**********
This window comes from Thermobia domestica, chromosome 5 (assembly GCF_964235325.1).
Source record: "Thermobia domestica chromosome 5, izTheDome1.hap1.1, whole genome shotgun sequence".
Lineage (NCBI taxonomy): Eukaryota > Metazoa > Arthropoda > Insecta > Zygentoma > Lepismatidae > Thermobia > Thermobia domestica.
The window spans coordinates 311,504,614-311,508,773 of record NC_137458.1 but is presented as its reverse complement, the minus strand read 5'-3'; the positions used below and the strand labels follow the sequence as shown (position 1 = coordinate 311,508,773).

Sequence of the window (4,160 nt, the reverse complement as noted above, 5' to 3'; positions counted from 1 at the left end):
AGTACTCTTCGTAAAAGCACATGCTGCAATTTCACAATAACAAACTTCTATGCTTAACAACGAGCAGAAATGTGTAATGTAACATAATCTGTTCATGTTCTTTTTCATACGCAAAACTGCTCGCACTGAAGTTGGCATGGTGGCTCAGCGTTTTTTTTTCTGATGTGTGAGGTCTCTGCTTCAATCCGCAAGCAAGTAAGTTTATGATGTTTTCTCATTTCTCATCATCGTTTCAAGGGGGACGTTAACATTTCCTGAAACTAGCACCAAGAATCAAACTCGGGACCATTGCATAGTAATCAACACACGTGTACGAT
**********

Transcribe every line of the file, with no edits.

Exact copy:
This window comes from Thermobia domestica, chromosome 5 (assembly GCF_964235325.1).
Source record: "Thermobia domestica chromosome 5, izTheDome1.hap1.1, whole genome shotgun sequence".
Lineage (NCBI taxonomy): Eukaryota > Metazoa > Arthropoda > Insecta > Zygentoma > Lepismatidae > Thermobia > Thermobia domestica.
The window spans coordinates 311,504,614-311,508,773 of record NC_137458.1 but is presented as its reverse complement, the minus strand read 5'-3'; the positions used below and the strand labels follow the sequence as shown (position 1 = coordinate 311,508,773).

Sequence of the window (4,160 nt, the reverse complement as noted above, 5' to 3'; positions counted from 1 at the left end):
AGTACTCTTCGTAAAAGCACATGCTGCAATTTCACAATAACAAACTTCTATGCTTAACAACGAGCAGAAATGTGTAATGTAACATAATCTGTTCATGTTCTTTTTCATACGCAAAACTGCTCGCACTGAAGTTGGCATGGTGGCTCAGCGTTTTTTTTTCTGATGTGTGAGGTCTCTGCTTCAATCCGCAAGCAAGTAAGTTTATGATGTTTTCTCATTTCTCATCATCGTTTCAAGGGGGACGTTAACATTTCCTGAAACTAGCACCAAGAATCAAACTCGGGACCATTGCATAGTAATCAACACACGTGTACGAT